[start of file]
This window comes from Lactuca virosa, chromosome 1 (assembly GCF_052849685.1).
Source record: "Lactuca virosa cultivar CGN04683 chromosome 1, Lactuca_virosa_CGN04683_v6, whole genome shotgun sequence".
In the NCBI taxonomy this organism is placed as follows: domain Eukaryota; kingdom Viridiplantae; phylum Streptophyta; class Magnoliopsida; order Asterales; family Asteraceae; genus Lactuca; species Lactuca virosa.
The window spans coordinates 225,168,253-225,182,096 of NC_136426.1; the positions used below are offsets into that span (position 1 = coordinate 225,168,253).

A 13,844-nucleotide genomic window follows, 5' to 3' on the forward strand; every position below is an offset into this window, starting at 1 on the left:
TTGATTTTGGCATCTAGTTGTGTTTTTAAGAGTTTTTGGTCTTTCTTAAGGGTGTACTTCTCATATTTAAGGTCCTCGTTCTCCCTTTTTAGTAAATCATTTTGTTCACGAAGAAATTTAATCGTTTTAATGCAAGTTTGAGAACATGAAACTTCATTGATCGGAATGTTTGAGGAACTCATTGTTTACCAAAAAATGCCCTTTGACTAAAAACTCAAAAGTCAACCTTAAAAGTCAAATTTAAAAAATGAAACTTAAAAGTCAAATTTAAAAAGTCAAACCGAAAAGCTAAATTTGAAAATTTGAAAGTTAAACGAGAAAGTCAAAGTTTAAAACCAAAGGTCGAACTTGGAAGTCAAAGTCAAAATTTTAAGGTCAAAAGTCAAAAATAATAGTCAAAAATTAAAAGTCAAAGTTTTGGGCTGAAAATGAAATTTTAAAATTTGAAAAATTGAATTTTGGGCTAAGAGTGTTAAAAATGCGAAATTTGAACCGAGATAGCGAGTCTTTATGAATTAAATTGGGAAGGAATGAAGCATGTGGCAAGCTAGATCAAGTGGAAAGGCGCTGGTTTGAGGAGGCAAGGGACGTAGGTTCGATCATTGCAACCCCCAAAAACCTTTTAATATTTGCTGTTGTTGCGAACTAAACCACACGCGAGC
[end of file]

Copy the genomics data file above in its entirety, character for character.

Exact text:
This window comes from Lactuca virosa, chromosome 1 (assembly GCF_052849685.1).
Source record: "Lactuca virosa cultivar CGN04683 chromosome 1, Lactuca_virosa_CGN04683_v6, whole genome shotgun sequence".
In the NCBI taxonomy this organism is placed as follows: domain Eukaryota; kingdom Viridiplantae; phylum Streptophyta; class Magnoliopsida; order Asterales; family Asteraceae; genus Lactuca; species Lactuca virosa.
The window spans coordinates 225,168,253-225,182,096 of NC_136426.1; the positions used below are offsets into that span (position 1 = coordinate 225,168,253).

A 13,844-nucleotide genomic window follows, 5' to 3' on the forward strand; every position below is an offset into this window, starting at 1 on the left:
TTGATTTTGGCATCTAGTTGTGTTTTTAAGAGTTTTTGGTCTTTCTTAAGGGTGTACTTCTCATATTTAAGGTCCTCGTTCTCCCTTTTTAGTAAATCATTTTGTTCACGAAGAAATTTAATCGTTTTAATGCAAGTTTGAGAACATGAAACTTCATTGATCGGAATGTTTGAGGAACTCATTGTTTACCAAAAAATGCCCTTTGACTAAAAACTCAAAAGTCAACCTTAAAAGTCAAATTTAAAAAATGAAACTTAAAAGTCAAATTTAAAAAGTCAAACCGAAAAGCTAAATTTGAAAATTTGAAAGTTAAACGAGAAAGTCAAAGTTTAAAACCAAAGGTCGAACTTGGAAGTCAAAGTCAAAATTTTAAGGTCAAAAGTCAAAAATAATAGTCAAAAATTAAAAGTCAAAGTTTTGGGCTGAAAATGAAATTTTAAAATTTGAAAAATTGAATTTTGGGCTAAGAGTGTTAAAAATGCGAAATTTGAACCGAGATAGCGAGTCTTTATGAATTAAATTGGGAAGGAATGAAGCATGTGGCAAGCTAGATCAAGTGGAAAGGCGCTGGTTTGAGGAGGCAAGGGACGTAGGTTCGATCATTGCAACCCCCAAAAACCTTTTAATATTTGCTGTTGTTGCGAACTAAACCACACGCGAGC